Saturday, May 3, 2008

If I'm Lucky, Matt Bell Will Comment on this One


First of all, when I say 'writerly,' I mean 'prose-writerly' -- because, you know, the music and association you think of when you think of poetry, that's what you expect, more or less, in a good pop song.

I'm for writerly music. That's my position. But I don't often like it. Prosey lyrics, I find, tend to kill the lift. And what's a pop song without lift?

All of this is prelude to an offering:

"Duplexes of the Dead," by the Fiery Furnaces (via Pitchfork)

Listen to this: "On the honeymoon my husband sat still / With a look in his eyes and a pen in his left hand"

Interesting, right? But you doubt you could move to it. You can move to it! REally! This is good stuff, synth and guitars w/ a David Bowie-type groove.

What say, Bell?


Matt Bell said...

First, I think this Fiery Furnaces song is great. I haven't listened to them in a long time, but I think I will today.

I like the distinction you're making between "writerly" rock and "prose writerly" rock, because you're right, there's a difference. Anyone with good lyrics and stories to tell comes of as "literary" (see The Hold Steady, The Decemberists, etc.) but actually writing in paragraphs and turning them into listenable songs is a different thing. I've got to go back to Okkervil River for a great example. Here's the entire lyrics for their song "Westfall":

I’m surrounded, each doorway covered by at least twenty men. And they’re going to take me and throw me in prison. I ain’t coming back again. When I was younger, handsomer and stronger, I felt like I could do anything. But all of these people making all these faces didn’t seem like my kith and kin. Colin Kincaid from the twelfth grade, I guess you could say he was my best friend. He lived in a big tall house out on Westfall where we would hide when the rain rolled in. We went out one night and took a flashlight, out with these two girls Colin knew from Kenwood Christian. One was named Laurie, that’s what the story said next week in the Guardian. And when I killed her it was so easy that I wanted to kill her again. I got down on both of my knees and….she ain’t coming back again. Now, with all these cameras focused on my face, you’d think they could see it through my skin. They’re looking for evil, thinking they can trace it, but evil don’t look like anything.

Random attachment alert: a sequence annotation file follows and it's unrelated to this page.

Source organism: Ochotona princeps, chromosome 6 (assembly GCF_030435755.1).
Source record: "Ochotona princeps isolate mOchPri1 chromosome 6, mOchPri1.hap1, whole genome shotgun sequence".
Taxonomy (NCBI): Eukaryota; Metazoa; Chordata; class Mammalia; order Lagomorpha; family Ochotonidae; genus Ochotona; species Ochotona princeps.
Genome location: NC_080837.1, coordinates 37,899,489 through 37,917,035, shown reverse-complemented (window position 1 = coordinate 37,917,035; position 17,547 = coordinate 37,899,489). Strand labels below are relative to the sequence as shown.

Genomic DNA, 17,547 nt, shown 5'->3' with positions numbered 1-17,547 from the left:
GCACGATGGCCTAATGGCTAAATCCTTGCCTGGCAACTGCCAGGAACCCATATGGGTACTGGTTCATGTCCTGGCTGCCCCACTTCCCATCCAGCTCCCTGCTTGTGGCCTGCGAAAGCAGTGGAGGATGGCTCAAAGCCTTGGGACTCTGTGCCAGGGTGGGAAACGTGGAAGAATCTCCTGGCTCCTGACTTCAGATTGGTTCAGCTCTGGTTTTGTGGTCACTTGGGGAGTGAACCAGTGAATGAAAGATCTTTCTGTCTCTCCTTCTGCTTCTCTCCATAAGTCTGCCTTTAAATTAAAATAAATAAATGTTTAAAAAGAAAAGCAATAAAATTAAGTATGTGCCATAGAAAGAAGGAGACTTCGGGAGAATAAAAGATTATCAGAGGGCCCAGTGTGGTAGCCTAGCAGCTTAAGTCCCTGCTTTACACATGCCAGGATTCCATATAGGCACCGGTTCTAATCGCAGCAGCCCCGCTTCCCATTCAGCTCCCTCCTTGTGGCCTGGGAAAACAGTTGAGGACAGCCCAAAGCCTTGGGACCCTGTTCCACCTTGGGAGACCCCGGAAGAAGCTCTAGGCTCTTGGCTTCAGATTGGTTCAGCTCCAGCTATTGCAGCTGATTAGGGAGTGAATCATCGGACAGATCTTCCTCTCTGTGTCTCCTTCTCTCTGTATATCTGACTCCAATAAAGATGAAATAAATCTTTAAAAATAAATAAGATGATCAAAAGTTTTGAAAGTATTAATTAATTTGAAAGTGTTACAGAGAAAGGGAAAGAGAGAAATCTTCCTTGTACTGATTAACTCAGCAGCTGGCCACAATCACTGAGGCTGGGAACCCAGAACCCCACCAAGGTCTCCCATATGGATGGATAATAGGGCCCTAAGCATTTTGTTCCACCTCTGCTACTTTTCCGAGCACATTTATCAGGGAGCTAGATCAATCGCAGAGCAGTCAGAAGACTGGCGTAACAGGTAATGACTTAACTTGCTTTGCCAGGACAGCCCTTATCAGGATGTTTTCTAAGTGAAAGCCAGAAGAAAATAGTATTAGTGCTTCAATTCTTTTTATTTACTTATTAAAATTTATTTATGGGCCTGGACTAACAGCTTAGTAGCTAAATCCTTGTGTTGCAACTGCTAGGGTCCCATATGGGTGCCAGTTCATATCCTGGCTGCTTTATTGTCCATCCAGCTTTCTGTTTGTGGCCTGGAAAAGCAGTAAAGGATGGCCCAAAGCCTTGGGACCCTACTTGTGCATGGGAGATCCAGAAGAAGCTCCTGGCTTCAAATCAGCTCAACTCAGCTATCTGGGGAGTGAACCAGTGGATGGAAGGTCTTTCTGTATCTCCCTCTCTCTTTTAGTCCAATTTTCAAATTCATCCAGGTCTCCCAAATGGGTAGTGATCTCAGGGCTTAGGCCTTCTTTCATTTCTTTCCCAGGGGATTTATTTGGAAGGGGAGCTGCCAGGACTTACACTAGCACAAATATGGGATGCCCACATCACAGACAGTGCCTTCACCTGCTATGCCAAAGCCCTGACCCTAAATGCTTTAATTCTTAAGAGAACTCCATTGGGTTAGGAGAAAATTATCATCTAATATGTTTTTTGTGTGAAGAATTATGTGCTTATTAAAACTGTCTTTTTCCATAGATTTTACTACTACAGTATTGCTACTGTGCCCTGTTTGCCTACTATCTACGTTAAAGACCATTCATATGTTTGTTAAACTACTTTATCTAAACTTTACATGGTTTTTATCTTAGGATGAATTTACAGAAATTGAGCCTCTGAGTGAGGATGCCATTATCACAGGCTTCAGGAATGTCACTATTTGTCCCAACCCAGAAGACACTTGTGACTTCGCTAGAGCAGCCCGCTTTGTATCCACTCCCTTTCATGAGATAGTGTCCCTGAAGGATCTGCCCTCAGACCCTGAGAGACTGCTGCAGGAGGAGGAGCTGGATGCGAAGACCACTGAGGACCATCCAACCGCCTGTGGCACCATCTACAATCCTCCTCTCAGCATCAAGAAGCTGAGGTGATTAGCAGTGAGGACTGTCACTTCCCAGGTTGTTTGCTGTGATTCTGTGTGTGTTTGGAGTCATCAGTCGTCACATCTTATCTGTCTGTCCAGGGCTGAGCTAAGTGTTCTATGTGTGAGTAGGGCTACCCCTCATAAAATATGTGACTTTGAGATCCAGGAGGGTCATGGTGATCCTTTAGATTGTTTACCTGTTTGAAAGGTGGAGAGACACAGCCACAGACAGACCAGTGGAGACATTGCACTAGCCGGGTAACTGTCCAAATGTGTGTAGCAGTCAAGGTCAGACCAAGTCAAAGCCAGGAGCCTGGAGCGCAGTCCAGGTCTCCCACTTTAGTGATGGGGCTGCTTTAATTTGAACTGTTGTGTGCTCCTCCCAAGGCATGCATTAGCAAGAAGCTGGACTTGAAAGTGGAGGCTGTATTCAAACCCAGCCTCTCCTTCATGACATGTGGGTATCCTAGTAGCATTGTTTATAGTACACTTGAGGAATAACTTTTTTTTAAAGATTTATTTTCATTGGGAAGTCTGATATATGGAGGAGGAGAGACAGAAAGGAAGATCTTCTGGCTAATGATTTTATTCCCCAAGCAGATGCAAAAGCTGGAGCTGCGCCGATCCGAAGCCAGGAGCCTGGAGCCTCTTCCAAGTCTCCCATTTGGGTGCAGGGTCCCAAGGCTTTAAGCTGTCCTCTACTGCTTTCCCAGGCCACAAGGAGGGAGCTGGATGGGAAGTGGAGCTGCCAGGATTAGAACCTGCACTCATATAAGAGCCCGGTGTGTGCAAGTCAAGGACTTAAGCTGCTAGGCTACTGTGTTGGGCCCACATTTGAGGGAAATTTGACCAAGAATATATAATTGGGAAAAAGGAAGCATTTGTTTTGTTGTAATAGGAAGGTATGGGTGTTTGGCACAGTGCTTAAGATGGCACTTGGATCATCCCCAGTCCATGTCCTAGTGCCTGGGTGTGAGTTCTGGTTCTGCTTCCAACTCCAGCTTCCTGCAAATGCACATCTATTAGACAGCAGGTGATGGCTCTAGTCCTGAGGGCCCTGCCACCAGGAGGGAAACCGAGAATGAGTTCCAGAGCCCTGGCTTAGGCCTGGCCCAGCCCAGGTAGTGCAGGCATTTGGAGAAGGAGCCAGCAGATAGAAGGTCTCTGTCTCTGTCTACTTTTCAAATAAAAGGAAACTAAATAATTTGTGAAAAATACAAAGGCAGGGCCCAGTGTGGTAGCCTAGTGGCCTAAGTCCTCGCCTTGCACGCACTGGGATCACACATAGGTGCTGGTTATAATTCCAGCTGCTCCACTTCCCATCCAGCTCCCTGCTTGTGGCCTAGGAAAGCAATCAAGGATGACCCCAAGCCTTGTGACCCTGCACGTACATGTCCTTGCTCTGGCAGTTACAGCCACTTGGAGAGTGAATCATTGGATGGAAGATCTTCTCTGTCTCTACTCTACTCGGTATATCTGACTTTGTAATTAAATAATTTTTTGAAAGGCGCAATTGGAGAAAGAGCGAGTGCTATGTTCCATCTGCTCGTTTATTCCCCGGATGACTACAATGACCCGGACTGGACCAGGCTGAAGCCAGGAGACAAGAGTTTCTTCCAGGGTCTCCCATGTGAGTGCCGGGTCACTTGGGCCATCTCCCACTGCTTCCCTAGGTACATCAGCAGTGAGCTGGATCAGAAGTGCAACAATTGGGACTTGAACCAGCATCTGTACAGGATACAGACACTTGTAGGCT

That's a nice piece of flash fiction before it's even a song, surprisingly readable all by itself (which is a rare feat for song lyrics). There are minor flow concessions in the prose to make it a better song, but they're fairly minor, I think.

Every lyric sheet I've ever seen for Okkervil River is just paragraphs, so that's obviously the way they think about them too.

"Westfall" by Okkervil River

Good post... Hopefully others will come along add other songs for us!

hobart said...

oh, he'll be here.
did you see the whole week of "writerly music" posts that happened a little by accident over at the hobart blog?

hobart said...

see?! i knew he'd be here! he was typing the same time as me!!

Scott Garson said...

Wow. I never realized what happens when you put O. River lyrics on paper. You're totally right. What's surprising is how natural and organic it sounds within the songs themselves.

A fantastic band, needless to say....

(And you got to see them live a few weeks ago if I recall!)

Matt Bell said...

I did see them live, and it comes across even better live. It's one of the signs that this kind of writing doesn't have to be inaccessible-- You can think through it, and enjoy the story, and really find a lot there, but you can also just rock out to it. And let me tell you, there was a lot of rocking happening. It was a shame that they were the opening band, as it limited the scope and selection of the show (you stick mostly to your up-tempo stuff when you're in charge of pumping up the crowd), but it was still great. Probably one of the best shows I've seen in a while.